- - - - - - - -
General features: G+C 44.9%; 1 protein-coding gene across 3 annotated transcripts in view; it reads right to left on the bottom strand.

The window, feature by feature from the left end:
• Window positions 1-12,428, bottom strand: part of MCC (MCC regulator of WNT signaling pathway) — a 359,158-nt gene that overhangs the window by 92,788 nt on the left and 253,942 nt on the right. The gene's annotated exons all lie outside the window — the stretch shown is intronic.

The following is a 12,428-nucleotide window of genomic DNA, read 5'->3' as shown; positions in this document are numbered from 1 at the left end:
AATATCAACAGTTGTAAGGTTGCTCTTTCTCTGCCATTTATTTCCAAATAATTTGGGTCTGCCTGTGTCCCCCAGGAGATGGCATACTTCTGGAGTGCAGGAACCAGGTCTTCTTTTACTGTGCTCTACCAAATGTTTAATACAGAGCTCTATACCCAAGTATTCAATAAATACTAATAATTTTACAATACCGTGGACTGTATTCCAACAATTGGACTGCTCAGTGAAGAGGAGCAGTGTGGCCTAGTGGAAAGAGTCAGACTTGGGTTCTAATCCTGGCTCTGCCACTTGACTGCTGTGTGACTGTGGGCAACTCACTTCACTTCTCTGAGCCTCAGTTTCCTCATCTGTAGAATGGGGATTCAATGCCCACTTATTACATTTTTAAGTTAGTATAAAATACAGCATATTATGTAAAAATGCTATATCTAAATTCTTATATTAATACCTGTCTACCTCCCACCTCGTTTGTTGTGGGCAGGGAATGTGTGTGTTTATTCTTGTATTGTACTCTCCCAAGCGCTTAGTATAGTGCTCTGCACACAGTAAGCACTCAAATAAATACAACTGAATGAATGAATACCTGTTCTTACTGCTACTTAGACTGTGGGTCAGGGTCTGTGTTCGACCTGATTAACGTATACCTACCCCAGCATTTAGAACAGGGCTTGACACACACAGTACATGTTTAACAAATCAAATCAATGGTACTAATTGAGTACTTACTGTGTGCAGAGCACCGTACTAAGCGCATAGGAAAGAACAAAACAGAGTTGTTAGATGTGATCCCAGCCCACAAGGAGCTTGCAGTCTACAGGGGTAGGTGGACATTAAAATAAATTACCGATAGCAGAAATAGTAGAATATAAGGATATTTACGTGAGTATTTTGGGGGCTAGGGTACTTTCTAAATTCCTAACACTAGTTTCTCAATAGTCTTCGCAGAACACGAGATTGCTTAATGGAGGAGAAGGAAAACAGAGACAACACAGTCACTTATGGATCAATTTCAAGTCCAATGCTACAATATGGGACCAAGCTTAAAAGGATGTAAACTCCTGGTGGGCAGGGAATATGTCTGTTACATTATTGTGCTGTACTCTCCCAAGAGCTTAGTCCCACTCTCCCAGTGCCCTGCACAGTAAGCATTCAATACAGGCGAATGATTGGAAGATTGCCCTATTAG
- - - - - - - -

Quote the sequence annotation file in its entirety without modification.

General features: G+C 44.9%; 1 protein-coding gene across 3 annotated transcripts in view; it reads right to left on the bottom strand.

The window, feature by feature from the left end:
• Window positions 1-12,428, bottom strand: part of MCC (MCC regulator of WNT signaling pathway) — a 359,158-nt gene that overhangs the window by 92,788 nt on the left and 253,942 nt on the right. The gene's annotated exons all lie outside the window — the stretch shown is intronic.

The following is a 12,428-nucleotide window of genomic DNA, read 5'->3' as shown; positions in this document are numbered from 1 at the left end:
AATATCAACAGTTGTAAGGTTGCTCTTTCTCTGCCATTTATTTCCAAATAATTTGGGTCTGCCTGTGTCCCCCAGGAGATGGCATACTTCTGGAGTGCAGGAACCAGGTCTTCTTTTACTGTGCTCTACCAAATGTTTAATACAGAGCTCTATACCCAAGTATTCAATAAATACTAATAATTTTACAATACCGTGGACTGTATTCCAACAATTGGACTGCTCAGTGAAGAGGAGCAGTGTGGCCTAGTGGAAAGAGTCAGACTTGGGTTCTAATCCTGGCTCTGCCACTTGACTGCTGTGTGACTGTGGGCAACTCACTTCACTTCTCTGAGCCTCAGTTTCCTCATCTGTAGAATGGGGATTCAATGCCCACTTATTACATTTTTAAGTTAGTATAAAATACAGCATATTATGTAAAAATGCTATATCTAAATTCTTATATTAATACCTGTCTACCTCCCACCTCGTTTGTTGTGGGCAGGGAATGTGTGTGTTTATTCTTGTATTGTACTCTCCCAAGCGCTTAGTATAGTGCTCTGCACACAGTAAGCACTCAAATAAATACAACTGAATGAATGAATACCTGTTCTTACTGCTACTTAGACTGTGGGTCAGGGTCTGTGTTCGACCTGATTAACGTATACCTACCCCAGCATTTAGAACAGGGCTTGACACACACAGTACATGTTTAACAAATCAAATCAATGGTACTAATTGAGTACTTACTGTGTGCAGAGCACCGTACTAAGCGCATAGGAAAGAACAAAACAGAGTTGTTAGATGTGATCCCAGCCCACAAGGAGCTTGCAGTCTACAGGGGTAGGTGGACATTAAAATAAATTACCGATAGCAGAAATAGTAGAATATAAGGATATTTACGTGAGTATTTTGGGGGCTAGGGTACTTTCTAAATTCCTAACACTAGTTTCTCAATAGTCTTCGCAGAACACGAGATTGCTTAATGGAGGAGAAGGAAAACAGAGACAACACAGTCACTTATGGATCAATTTCAAGTCCAATGCTACAATATGGGACCAAGCTTAAAAGGATGTAAACTCCTGGTGGGCAGGGAATATGTCTGTTACATTATTGTGCTGTACTCTCCCAAGAGCTTAGTCCCACTCTCCCAGTGCCCTGCACAGTAAGCATTCAATACAGGCGAATGATTGGAAGATTGCCCTATTAG